Camelid Symposium Fuels Revival of Camelid Medicine at UC Davis
by Elizabeth Adams and Sarah Depenbrock, Co-presidents
Student Llama and Alpaca Medicine Association
The veterinary student Llama and Alpaca Medicine Association put on the Second Annual Camelid Symposium with the help of the California Association of Alpaca Breeders, Calpaca, January 6 and 7. The event was a huge success in bringing veterinarians, students and breeders together. The School of Veterinary Medicine's Gladys Valley Hall classroom complex was the site of the conference this year and was a great facility for the 250 people in attendance.
This year featured three tracks based on the level of camelid experience, from a beginning owners' track to a veterinarians' track for continuing education.
People who attended the basic track learned about nutrition, husbandry, vaccinations, emerging diseases and cria care. In the intermediate track people learned about fertility evaluation, congenital diseases, reasons to call the veterinarian, toxicology and parasitism. Veterinary students, residents and faculty members learned more about gastrointestinal disorders, fluid therapy, reproductive evaluation exam and infertility. The very popular veterinary panel was held again this year and allowed all the veterinarians who spoke to contribute answers to a variety of questions from the mostly lay audience.
Expert camelid veterinarians included Doctors Chris Cebra from Oregon State, Walter Bravo from Ohio State, and Robert Poppenga of the California Animal Health and Food Safety Laboratory and a member of the veterinary faculty. Local veterinarians also participated: Doctors Danny Mora, Michelle Ing, and Betsy Adamson. Father of zoological medicine Murray Fowler, professor emeritus at the School of Veterinary Medicine, also spoke about parasitology and contributed to the panel discussion.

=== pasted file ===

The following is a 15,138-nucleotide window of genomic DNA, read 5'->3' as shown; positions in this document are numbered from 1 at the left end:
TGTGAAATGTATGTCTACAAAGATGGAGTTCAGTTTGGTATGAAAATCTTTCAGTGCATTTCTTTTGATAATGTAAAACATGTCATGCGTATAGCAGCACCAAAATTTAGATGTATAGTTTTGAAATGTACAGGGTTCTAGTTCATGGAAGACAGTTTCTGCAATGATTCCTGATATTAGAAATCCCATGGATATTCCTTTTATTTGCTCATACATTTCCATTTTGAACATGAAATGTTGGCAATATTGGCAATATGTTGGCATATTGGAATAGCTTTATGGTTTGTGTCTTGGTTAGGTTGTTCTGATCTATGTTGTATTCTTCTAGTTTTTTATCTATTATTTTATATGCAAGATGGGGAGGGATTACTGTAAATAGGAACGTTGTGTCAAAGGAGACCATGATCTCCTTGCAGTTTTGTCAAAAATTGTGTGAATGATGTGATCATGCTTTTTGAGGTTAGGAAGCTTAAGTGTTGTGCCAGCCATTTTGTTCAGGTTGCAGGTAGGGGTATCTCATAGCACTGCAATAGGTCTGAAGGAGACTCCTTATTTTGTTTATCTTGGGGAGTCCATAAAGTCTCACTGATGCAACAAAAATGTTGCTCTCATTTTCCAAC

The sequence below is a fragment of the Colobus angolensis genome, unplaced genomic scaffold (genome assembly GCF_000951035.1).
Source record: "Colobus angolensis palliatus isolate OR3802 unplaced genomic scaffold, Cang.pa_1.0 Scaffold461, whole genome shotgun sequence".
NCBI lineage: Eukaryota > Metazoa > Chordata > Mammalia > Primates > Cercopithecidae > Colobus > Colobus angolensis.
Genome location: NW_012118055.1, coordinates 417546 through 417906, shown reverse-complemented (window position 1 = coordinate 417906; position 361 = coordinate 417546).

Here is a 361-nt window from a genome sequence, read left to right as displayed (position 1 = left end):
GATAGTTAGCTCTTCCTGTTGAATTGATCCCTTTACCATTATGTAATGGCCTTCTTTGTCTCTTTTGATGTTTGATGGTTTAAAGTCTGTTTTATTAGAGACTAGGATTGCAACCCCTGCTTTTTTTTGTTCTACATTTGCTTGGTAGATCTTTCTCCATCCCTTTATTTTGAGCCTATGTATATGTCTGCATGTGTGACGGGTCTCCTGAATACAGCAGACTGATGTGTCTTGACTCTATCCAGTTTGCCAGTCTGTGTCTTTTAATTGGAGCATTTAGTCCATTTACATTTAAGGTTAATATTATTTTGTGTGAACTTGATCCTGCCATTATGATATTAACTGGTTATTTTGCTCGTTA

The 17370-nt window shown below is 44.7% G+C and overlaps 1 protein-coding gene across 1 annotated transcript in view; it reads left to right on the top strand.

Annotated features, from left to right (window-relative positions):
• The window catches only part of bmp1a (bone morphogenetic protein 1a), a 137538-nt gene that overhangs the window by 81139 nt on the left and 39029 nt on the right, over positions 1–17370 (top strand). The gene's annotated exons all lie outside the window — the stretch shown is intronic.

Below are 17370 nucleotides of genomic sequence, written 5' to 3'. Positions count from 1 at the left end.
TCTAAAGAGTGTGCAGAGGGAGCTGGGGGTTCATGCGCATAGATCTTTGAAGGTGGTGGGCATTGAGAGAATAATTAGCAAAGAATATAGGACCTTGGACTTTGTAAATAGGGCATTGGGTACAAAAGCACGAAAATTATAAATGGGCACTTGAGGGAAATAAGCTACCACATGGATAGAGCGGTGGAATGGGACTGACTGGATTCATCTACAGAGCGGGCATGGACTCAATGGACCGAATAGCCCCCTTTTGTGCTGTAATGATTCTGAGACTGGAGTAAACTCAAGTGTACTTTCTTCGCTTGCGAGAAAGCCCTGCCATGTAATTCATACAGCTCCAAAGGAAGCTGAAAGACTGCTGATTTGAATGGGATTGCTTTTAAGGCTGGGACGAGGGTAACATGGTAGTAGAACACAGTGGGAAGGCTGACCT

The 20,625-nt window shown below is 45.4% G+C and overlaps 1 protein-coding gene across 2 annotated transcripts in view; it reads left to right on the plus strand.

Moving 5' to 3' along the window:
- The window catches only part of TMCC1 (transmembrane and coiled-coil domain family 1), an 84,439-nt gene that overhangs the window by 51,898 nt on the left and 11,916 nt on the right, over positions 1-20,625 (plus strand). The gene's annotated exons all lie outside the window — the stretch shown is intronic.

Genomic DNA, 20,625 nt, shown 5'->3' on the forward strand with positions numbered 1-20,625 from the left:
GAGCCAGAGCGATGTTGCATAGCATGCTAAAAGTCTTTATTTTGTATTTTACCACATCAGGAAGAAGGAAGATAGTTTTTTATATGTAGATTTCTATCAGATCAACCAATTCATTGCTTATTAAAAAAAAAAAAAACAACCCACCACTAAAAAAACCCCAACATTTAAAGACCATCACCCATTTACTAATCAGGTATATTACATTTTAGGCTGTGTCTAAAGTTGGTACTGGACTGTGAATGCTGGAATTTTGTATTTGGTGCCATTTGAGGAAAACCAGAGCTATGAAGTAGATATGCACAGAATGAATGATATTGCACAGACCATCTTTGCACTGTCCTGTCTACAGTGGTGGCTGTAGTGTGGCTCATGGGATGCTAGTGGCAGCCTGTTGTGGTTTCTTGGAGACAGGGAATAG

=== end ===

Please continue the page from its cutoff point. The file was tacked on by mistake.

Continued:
Llama and alpaca breeders came from California, Nevada, Oregon Washington, Idaho, Utah and Arizona. A casual meet and greet was held Saturday evening in Valley Hall and allowed the students to mingle with breeders and veterinarians in a casual setting. Sponsoring breeders had educational displays for students and fellow breeders to enjoy.
Students of the Llama and Alpaca Medicine Club attended the conference and sold club clothing to raise money to send two student representatives to the National Camelid Conference at Oregon State this March.
Symposium participants also toured the Veterinary Medical Teaching Hospital as part of the weekend's activities.
The Alpaca-Llama Symposium is believed to be one of the only such meetings produced jointly by a veterinary school and an alpaca organization.
Calpaca, co-sponsor of the event, played a critical role in the planning of the Camelid Symposium. Calpaca's generous donation will help sponsor students attending the Camelid Conference in Oregon. Their donated subscriptions of the Alpaca Breeders Magazine and Camelid Quarterly will add to offerings of the UC Davis Medical Sciences Library.
The student club, veterinary faculty and Calpaca have already started to plan next year's symposium. With the growing alpaca industry in Northern California, the student club hopes to raise awareness and educate future UC Davis graduates about camelid medicine.
Clinicians of the Veterinary Medical Teaching Hospital provide veterinary services for alpacas and llamas at the Large Animal Clinic, where students in their final year of veterinary school also learn clinical skills by working with faculty members on hospital cases.
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Make an appointment at the Large Animal Clinic: (530) 752-0290